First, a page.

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Mesoscale Processes and Severe Convective Weather Richard H. Johnson and Brian E. Mapes Presentation by Chris Medjber. Severe Convective Storms, Meteorological Monographs , 28, no. 50, American Meteorological Society, pg 71-122. Main Topics. Mesoscale Mechanisms for Environment

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Mesoscale Processes and Severe Convective WeatherRichard H. Johnson and Brian E. MapesPresentation by Chris Medjber

Severe Convective Storms, Meteorological Monographs, 28, no. 50, American Meteorological Society, pg 71-122

main topics

Main Topics

Mesoscale Mechanisms for Environment


Convection Triggers

mesoscale mechanisms for environment preconditioning

Mesoscale Mechanisms for Environment Preconditioning


For severe storms to develop, synoptic and/or mesoscale processes must act to provide adequate moisture and instability for convection to initiate.

Once initiation has begun, the interaction of convection with the shear environment produces a pattern of storm evolution that can lead to severe weather.

mesoscale preconditioning processes for severe weather

Differential Advection

Creation of capping inversion


Formation of deep, dry PBL

(leading to microbursts)

Convergence Lines



Sea/Land/Lake breezes

Mountain/Valley breezes

Moisture Advection

Increase CAPE, lower LFC

Local cumulus moistening


Secondary Circulations

Geostrophic adjustment


Gravity Currents, Waves

Cold pool lifting

Localized reduction of CIN

Modification of vertical shear

Mesoscale Instabilities

Boundary Layer Processes

Horizontal convective rolls

Inertial oscillation (low-level jets)

Mesoscale Preconditioning Processes for Severe Weather
moisture advection
Moisture Advection


  • Low-level jets


  • Increased CAPE
  • Lowered LFC
  • Promotes new cloud growth
  • MCCs
differential advection
Differential Advection


  • Low-level jets
  • Ageostrophic circulations about a mesoscale jet-streak
  • Transport of clouds and moisture aloft downstream of mountain barriers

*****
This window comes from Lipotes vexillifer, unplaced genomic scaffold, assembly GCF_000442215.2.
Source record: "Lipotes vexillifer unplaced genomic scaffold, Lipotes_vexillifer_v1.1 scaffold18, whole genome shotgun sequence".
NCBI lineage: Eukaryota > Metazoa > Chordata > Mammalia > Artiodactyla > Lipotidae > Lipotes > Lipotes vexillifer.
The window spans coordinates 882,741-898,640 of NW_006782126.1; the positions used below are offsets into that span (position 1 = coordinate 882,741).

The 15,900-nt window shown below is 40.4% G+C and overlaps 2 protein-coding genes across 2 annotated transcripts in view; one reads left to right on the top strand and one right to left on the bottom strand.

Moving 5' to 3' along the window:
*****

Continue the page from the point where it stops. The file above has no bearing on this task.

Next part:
• Jet-streak circulations and boundary layer heating changing rapidly over short periods of time
differential advection cont d
Differential Advection (Cont’d)


  • Long-lived bow echoes and MCCs or mesoscale vorticity centers
  • Dry microbursts
  • Convective outbreaks
  • On the synoptic scale, differential advection can cause destabilization, vertical wind shear, or establish capping inversions
converging lines
Converging Lines


  • Cross-front circulations along cold, warm, stationary, or quasi-stationary fronts
  • Precipitation-driven convective downdrafts (“gust fronts”)
  • Drylines
  • Sea and land breezes
  • Mountain/Valley breezes
converging lines cont d
Converging Lines (Cont’d)


  • Destabilization of the environment
  • Reduces CIN to the point where severe can occur even in the absence of CAPE
  • Derecho and bow echo development
  • Nocturnal MCC development
  • Waterspout formation
secondary circulations
Secondary Circulations

Upper-level wind maxima (jet streaks)

  • Transverse ageostrophic circulations about the jet axis are argued to initiate convection with clouds and precipitation being most prevalent in the right entrance and left exit region of the jet streak

Low-level jet

  • Convection is favorable through the enhancement of moisture and temperature advection, increased low-level convergence, and an increase in vertical wind shear associated with this jet
triggering of convection

Triggering of Convection


Isolated convective-triggered mechanisms (storms along a gust front, drylines, terrain features, etc.)

Combined convective-triggered mechanisms (gust fronts colliding or intersecting other low-level perturbations such as other gust fronts, drylines, cold fronts, terrain features, etc.)

local processes
Local Processes
  • Buoyancy-driven circulations in the convective boundary layer (CBL)

* forced and active cumulus

  • Terrain forcing

* cloud initiation from leeside convergence and upslope flow development

* “Caprock”, Ozark Mountains, and Wichita Mountains

  • Surface inhomogeneities from soil moisture or vegetation type
advective processes1
Advective Processes
  • Boundary layer convergence lines (convective scale)
  • Cold front lifting
  • Collision or intersection of advective phenomena (gust fronts, sea/lake breezes, drylines, etc.)

* e.g. intersections of drylines and fronts, and gust

fronts and sea breezes

  • CBL thermals
dynamical processes1
Dynamical Processes
  • Horizontal convective rolls
  • Collision and intersection of gravity waves, and bores with other lifting mechanisms is the most common trigger for severe weather
combined lifting processes
Combined Lifting Processes
  • Genesis of severe weather most often occurs from the combination of local, advective, and dynamical processes
      • Boundary layer rolls with convergence lines
      • Dryline intersection with fronts, boundary layer rolls, and mesoscale low pressure areas
      • Gust fronts with terrain